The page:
This was an election in which both party’s believed that the republic’s survival depended on if their candidate won the election! or agriculture Let’s review what Jefferson and Adams and their political party’s stood for!
-Candidates did not travel around the country trying to get votes like they do today. -Newspapers or letters were the primary way for supporters to build up their candidate or tear down their opponent. -Supporters of Adams portrayed Jefferson the following ways: a) a pro-French radical b) if elected Jefferson would bring the violence of the French Revolution to America c) a godless, nonbeliever who they said wanted to destroy organized religion, because of his interest in science and philosophy d) he was often called a Jacobin, after the most radical faction in France during the French Revolution
-Supporters of Jefferson portrayed Adams in the following ways: a) as a monarchist, if elected Adams would name himself King b) he would use the new Army to limit American’s rights c) was accused of plotting to have his son marry one of the daughters of King George III and thus establish a dynasty to unite Britain and the United States -Hamilton of his own party said Adams was emotionally unstable, given to impulsive and irrational decisions, unable to coexist with his closest advisers, and generally unfit to be President
ELECTION OF 1800 Jefferson & Burr received an equal number of votes in the Electoral College This meant that the Federalist-dominated House of Representatives was required to choose a president
-Two Democratic-Republicans finished tied to be President -Hamilton pushed for Jefferson, because he felt that Burr was unreliable and did not like him at all. -This causes a major problem between Burr and Hamilton in years to come -Burr became Jefferson’s vice-president. -The 1796 and 1800 Elections led to passage of the Twelfth Amendment -That amendment stated that the president and vice-president would be together on separate ballots.
Significance of Election of 1800 Peaceful transfer of power from one political party to another (bloodless revolution) Revolutionary“Revolutionary” achievement Jefferson referred to his victory and the subsequent change over as “the bloodless revolution” Significance of Election of 1800 Peaceful transfer of power from one political party to another (bloodless revolution) Revolutionary“Revolutionary” achievement Jefferson referred to his victory and the subsequent change over as “the bloodless revolution” John S. Adams Thomas Jefferson Federalist Democratic/Republican
JEFFERSON IS INAUGURATED -Inauguration took place in Washington, D.C. near the executive mansion (White House) and the not yet completed Capital building. -Jefferson walked to his inauguration on March 4, 1801 -In his inaugural speech, Jefferson made it clear that he ■ supported the will of the people ■ stressed limited government ■ supported majority rule ■ supported protection for civil liberties Capital building in 1800!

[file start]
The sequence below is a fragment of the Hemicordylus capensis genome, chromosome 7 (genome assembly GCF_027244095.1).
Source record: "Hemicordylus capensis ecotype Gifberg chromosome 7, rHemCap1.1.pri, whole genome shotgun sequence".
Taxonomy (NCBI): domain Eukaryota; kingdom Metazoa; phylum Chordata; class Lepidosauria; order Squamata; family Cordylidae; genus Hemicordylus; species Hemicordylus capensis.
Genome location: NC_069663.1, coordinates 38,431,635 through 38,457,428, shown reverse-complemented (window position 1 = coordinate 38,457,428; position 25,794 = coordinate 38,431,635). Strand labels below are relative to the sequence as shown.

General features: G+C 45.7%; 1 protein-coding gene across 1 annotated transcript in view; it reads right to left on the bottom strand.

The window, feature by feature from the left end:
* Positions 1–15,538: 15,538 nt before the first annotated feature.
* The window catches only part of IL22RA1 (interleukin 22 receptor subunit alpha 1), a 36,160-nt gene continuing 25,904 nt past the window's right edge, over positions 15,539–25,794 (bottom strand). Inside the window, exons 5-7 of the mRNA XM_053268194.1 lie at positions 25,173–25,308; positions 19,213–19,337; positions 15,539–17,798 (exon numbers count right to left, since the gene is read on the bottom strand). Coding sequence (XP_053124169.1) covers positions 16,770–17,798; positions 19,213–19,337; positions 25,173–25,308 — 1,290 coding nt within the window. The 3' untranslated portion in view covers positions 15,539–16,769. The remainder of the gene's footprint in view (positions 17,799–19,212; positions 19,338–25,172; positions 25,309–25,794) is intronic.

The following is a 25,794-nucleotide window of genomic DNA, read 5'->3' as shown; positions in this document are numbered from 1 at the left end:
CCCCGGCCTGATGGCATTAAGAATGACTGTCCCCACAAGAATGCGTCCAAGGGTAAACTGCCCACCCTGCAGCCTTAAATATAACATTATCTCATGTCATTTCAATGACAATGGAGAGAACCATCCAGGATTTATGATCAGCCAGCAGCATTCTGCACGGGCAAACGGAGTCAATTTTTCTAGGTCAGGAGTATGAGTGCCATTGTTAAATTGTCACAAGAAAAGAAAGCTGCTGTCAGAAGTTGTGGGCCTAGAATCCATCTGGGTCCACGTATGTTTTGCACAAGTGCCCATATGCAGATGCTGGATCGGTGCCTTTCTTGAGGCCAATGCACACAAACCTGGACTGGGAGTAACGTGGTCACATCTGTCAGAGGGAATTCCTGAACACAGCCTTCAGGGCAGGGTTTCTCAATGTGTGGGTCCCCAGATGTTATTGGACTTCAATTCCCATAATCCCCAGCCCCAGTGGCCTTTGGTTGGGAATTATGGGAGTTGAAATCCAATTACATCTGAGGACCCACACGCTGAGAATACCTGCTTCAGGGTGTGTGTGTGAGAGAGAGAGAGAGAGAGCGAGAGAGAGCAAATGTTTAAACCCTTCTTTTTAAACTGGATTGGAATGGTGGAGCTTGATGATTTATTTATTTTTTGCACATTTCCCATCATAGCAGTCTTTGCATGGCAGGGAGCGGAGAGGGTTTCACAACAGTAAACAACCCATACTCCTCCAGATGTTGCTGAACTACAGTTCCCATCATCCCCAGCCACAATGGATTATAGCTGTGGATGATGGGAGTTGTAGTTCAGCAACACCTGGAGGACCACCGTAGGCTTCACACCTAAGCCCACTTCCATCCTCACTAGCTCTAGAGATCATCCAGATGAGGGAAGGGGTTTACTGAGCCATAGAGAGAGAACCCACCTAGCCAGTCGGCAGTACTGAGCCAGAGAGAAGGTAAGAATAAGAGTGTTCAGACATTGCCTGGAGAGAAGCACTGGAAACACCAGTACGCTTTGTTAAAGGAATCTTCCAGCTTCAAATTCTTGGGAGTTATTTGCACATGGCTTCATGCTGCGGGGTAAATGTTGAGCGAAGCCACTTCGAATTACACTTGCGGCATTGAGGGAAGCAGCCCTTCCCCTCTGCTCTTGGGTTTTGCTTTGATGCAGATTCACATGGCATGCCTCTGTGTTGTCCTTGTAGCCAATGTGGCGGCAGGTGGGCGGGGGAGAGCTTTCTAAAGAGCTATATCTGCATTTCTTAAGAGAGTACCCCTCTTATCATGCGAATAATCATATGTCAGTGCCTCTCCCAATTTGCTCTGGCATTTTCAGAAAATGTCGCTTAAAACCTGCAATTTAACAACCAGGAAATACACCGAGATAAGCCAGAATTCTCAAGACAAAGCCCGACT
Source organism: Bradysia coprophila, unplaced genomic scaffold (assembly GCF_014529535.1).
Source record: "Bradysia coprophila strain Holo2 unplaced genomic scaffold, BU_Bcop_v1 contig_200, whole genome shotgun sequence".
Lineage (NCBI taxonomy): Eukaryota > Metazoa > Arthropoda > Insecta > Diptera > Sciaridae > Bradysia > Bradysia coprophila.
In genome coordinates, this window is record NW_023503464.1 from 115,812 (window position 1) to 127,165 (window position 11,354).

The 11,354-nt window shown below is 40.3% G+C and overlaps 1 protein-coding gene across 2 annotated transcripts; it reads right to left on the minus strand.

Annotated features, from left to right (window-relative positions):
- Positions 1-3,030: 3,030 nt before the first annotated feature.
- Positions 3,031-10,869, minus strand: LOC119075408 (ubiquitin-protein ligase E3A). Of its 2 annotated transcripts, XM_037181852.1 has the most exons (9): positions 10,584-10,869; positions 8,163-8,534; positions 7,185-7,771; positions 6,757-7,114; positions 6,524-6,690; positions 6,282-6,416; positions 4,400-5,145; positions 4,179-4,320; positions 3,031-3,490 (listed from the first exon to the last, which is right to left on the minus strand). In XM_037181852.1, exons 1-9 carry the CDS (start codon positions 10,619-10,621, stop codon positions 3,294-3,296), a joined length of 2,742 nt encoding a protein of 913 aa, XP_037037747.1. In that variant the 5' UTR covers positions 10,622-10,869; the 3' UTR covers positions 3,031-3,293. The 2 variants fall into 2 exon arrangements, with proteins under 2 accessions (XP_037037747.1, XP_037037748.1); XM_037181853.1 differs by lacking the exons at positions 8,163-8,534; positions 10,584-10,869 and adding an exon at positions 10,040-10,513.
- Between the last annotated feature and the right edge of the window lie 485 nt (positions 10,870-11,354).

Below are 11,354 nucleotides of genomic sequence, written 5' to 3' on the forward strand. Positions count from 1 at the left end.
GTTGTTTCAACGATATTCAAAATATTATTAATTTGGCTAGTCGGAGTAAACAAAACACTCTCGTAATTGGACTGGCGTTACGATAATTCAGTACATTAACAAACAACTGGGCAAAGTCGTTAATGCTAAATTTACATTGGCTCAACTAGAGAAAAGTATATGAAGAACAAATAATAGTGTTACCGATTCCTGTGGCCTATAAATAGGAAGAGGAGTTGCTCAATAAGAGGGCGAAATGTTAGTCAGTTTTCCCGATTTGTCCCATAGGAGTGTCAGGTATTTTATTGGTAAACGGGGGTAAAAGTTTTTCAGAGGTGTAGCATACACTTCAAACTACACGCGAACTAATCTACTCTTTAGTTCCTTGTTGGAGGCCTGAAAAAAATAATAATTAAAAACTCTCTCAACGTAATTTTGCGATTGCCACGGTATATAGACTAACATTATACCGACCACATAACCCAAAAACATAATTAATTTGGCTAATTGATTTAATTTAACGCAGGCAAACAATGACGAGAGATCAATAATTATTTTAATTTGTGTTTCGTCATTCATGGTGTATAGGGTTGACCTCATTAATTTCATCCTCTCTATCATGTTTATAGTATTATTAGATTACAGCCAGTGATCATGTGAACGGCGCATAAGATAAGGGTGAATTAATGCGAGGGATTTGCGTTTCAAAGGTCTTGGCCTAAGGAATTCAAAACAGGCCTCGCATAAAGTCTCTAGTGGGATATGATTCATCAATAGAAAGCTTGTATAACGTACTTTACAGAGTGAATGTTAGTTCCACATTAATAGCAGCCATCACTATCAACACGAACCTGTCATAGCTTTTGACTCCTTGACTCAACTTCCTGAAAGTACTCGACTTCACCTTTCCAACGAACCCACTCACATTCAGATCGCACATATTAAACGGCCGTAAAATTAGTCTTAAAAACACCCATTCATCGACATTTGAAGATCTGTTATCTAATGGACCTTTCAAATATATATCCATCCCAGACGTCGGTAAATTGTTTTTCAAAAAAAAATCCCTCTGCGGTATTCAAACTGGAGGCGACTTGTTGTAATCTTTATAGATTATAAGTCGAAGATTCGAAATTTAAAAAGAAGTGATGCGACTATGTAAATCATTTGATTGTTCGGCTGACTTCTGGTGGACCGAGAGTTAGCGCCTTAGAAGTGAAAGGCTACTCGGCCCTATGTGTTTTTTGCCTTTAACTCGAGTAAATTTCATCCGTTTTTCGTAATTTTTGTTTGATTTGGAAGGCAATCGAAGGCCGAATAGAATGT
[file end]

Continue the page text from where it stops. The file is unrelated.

JEFFERSON IN OFFICE -Jefferson had a Democratic-Republican congress in both houses ■ got Congress to allow the Alien and Sedition Acts to expire ■ cut military spending and reduced the size of the military ■ reduced domestic taxes such as the whiskey tax -Jefferson hoped these savings would help us pay down the national debt -He believed in a small government and at this time it consisted of a few hundred people -He believed that the government’s primary functions were ■ to protect the nation from foreign threats ■ deliver the mail ■ collect customs duties -Jefferson did not agree with the National Bank, but allowed it to continue
1. On Adam’s last day as president, he fills courts with as many Federalist leaning judges as possible These appointments were called “midnight judges” - Adams waited until 9 o’clock on his last night as President to appoint them. MARBURY V. MADISON
2. Jefferson becomes President the next day but some of Adams’ judges have not yet received their official forms a. Jefferson says they cannot be judges MARBURY V. MADISON
b. Jefferson orders James Madison (Secretary of State) not to give out the papers to the midnight judges MARBURY V. MADISON
3. William Marbury is one of the midnight judges affected by Jefferson’s decision MARBURY V. MADISON
a. Marbury demands that the Supreme Court examine the case and force the executive branch to hand out his papers MARBURY V. MADISON
4. Marbury says Judiciary Act of 1789 gives the Supreme Court the right to do this MARBURY V. MADISON
5. John Marshall, the chief justice and a Federalist, appointed by President Adams, agrees to listen to Marbury’s case MARBURY V. MADISON
a. Marshall agrees that Marbury had been treated unfairly AND….. MARBURY V. MADISON
b. that the Judiciary Act would allow the Supreme Court to force Madison into making Marbury a judge BUT…. MARBURY V. MADISON
c. Marshall has to decide if this is constitutional or unconstitutional ? MARBURY V. MADISON
6. Marshall decides that forcing the government to make Marbury a judge would be unconstitutional, because the law Marbury sued under did not meet the criteria MARBURY V. MADISON
7. Marshall’s ruling established Judicial Review – meaning the Supreme Court can declare acts of Congress unconstitutional MARBURY V. MADISON
a. Judicial review has increased the Supreme Court’s legal authority… making it a much stronger branch and part of the law making process MARBURY V. MADISON